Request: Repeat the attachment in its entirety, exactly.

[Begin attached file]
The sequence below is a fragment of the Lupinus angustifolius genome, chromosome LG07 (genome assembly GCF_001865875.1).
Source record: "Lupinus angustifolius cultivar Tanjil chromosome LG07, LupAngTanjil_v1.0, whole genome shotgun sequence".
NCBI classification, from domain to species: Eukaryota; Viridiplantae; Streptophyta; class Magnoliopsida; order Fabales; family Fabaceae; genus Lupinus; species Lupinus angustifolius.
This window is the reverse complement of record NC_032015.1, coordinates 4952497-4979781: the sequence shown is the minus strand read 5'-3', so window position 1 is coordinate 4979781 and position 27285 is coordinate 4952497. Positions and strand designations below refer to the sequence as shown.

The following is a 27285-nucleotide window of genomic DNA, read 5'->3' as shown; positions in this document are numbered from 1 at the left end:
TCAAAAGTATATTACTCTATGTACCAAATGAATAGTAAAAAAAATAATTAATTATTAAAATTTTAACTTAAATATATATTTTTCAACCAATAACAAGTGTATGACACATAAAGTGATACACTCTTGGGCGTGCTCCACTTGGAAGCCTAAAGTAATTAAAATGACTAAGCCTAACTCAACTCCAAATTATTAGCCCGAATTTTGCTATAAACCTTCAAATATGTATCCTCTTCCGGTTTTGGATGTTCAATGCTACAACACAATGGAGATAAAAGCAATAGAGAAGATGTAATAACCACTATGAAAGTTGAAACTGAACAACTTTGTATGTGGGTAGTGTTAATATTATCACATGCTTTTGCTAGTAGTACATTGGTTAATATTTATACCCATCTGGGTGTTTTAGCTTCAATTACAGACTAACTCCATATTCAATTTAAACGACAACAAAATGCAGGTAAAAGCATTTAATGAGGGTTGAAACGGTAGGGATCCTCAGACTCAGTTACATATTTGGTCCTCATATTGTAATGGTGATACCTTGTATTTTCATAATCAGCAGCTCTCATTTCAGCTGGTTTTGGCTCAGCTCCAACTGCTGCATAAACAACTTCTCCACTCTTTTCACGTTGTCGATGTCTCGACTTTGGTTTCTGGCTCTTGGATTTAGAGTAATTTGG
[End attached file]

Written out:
The sequence below is a fragment of the Lupinus angustifolius genome, chromosome LG07 (genome assembly GCF_001865875.1).
Source record: "Lupinus angustifolius cultivar Tanjil chromosome LG07, LupAngTanjil_v1.0, whole genome shotgun sequence".
NCBI classification, from domain to species: Eukaryota; Viridiplantae; Streptophyta; class Magnoliopsida; order Fabales; family Fabaceae; genus Lupinus; species Lupinus angustifolius.
This window is the reverse complement of record NC_032015.1, coordinates 4952497-4979781: the sequence shown is the minus strand read 5'-3', so window position 1 is coordinate 4979781 and position 27285 is coordinate 4952497. Positions and strand designations below refer to the sequence as shown.

The following is a 27285-nucleotide window of genomic DNA, read 5'->3' as shown; positions in this document are numbered from 1 at the left end:
TCAAAAGTATATTACTCTATGTACCAAATGAATAGTAAAAAAAATAATTAATTATTAAAATTTTAACTTAAATATATATTTTTCAACCAATAACAAGTGTATGACACATAAAGTGATACACTCTTGGGCGTGCTCCACTTGGAAGCCTAAAGTAATTAAAATGACTAAGCCTAACTCAACTCCAAATTATTAGCCCGAATTTTGCTATAAACCTTCAAATATGTATCCTCTTCCGGTTTTGGATGTTCAATGCTACAACACAATGGAGATAAAAGCAATAGAGAAGATGTAATAACCACTATGAAAGTTGAAACTGAACAACTTTGTATGTGGGTAGTGTTAATATTATCACATGCTTTTGCTAGTAGTACATTGGTTAATATTTATACCCATCTGGGTGTTTTAGCTTCAATTACAGACTAACTCCATATTCAATTTAAACGACAACAAAATGCAGGTAAAAGCATTTAATGAGGGTTGAAACGGTAGGGATCCTCAGACTCAGTTACATATTTGGTCCTCATATTGTAATGGTGATACCTTGTATTTTCATAATCAGCAGCTCTCATTTCAGCTGGTTTTGGCTCAGCTCCAACTGCTGCATAAACAACTTCTCCACTCTTTTCACGTTGTCGATGTCTCGACTTTGGTTTCTGGCTCTTGGATTTAGAGTAATTTGG